His eventual death on June 8th 2009 (or earlier, God knows) was vehemently denied to the extent that the foreign ministry summoned the French ambassador to protest about French media reports of Papa Bongo death, which according to his Prime Minister, were intended "to sow doubt in the spirit of the Gabonese for undesirable ends".
Internet services were cut; access to international media was restricted, till the game ended. And so, “El Hadj Omar Bongo Ondimba of Gabon slept with his fathers, and his son, Ali-Ben Bongo Ondimba reigned in his stead” (this reads so much like the chronicles of the ancient kings of Israel to me!)
In Niger, Retired Lieutenant Colonel Mamadou Tandja ran for Presidency in 1993 and lost to Mahamane Ousmane. He lost also in 1996 to the I-switched-from-bullet-to-ballot candidacy of Ibrahim Baré Maïnassara, before winning at last in 1999.
One would think this man would approach the Presidency with a deep sense of sobriety; DEAD WRONG! In no time, his First and Second Terms expired and he wanted to self-propagate to a Third term. By 27th June, 2009, Tandja announced he was suspending the government and would rule by decree. By February 18th, the Military had intervened.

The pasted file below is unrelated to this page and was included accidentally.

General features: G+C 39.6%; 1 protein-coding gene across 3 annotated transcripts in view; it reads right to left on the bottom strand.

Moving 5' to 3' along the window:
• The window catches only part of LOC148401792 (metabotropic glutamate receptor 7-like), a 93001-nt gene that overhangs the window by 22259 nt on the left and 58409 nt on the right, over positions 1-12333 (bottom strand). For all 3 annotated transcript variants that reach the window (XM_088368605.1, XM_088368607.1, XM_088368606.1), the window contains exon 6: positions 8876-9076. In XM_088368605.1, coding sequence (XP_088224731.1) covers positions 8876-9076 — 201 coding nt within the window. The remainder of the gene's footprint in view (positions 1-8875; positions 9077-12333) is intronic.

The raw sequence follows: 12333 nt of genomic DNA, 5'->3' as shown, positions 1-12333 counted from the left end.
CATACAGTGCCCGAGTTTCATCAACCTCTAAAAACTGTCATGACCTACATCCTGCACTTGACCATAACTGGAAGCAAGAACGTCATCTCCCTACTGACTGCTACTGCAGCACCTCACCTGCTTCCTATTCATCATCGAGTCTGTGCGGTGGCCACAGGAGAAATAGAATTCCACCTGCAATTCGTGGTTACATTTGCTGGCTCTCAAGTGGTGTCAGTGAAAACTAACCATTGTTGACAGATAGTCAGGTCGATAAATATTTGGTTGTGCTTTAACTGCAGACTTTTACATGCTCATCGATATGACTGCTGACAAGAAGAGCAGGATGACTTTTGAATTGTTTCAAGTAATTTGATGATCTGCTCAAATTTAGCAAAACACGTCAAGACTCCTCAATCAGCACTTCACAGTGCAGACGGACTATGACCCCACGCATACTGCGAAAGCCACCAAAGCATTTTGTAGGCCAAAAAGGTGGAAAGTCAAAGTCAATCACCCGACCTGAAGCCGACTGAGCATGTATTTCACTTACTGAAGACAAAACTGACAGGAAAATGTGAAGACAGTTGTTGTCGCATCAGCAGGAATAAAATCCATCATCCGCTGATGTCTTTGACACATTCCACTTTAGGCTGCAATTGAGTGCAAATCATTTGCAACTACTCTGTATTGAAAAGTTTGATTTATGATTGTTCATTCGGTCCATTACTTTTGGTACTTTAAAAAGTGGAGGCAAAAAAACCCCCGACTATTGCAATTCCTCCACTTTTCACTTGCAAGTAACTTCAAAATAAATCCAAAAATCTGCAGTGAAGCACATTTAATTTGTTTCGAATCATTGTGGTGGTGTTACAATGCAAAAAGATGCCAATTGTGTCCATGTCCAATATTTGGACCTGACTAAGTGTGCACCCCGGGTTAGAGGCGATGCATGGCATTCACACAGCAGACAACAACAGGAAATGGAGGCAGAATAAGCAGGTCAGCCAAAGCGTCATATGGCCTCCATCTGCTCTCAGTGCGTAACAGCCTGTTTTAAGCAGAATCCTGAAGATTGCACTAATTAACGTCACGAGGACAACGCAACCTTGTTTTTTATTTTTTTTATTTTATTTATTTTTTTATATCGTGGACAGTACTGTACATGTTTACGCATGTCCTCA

Let me take you on a mental journey to France, the French Revolution (1789–1799). Before that time, society into Three Estates: First Estate (clergy); the Second Estate (nobility); and the Third Estate (commoners). The king was considered part of no estate.
The Clergy not only unabashedly adopted this system (animal farm, anyone?) but further classed themselves into Higher (Bishops) and Lower (parish priests, monks and nuns) Clergy. They paid no taxes; they also owned 10 percent of all the land in France, which was exempt from property tax. They however, paid a "free gift" to the state.
The second estate is what I called Pseudotalakawa in previous blogs. They were content with owning lands and some tax exemptions, so they could not be bothered about reform.
The third estate comprised all those who do not belong above and can be divided into two groups: urban and rural. The urban included the bourgeoisie, as well as wage-labor (such as craftsmen). The rural includes the peasantry, or the farming class. The Third Estate includes some of what would now be considered middle class. What united the third estate is that most had little or no wealth and yet were forced to pay disproportionately high taxes to the other estates.
If you are a late entrant, please read my early blogs to find a parallel with what we have today. Knowing however, that there are lots of people who dread clicking an extra button, I would place an excerpt here: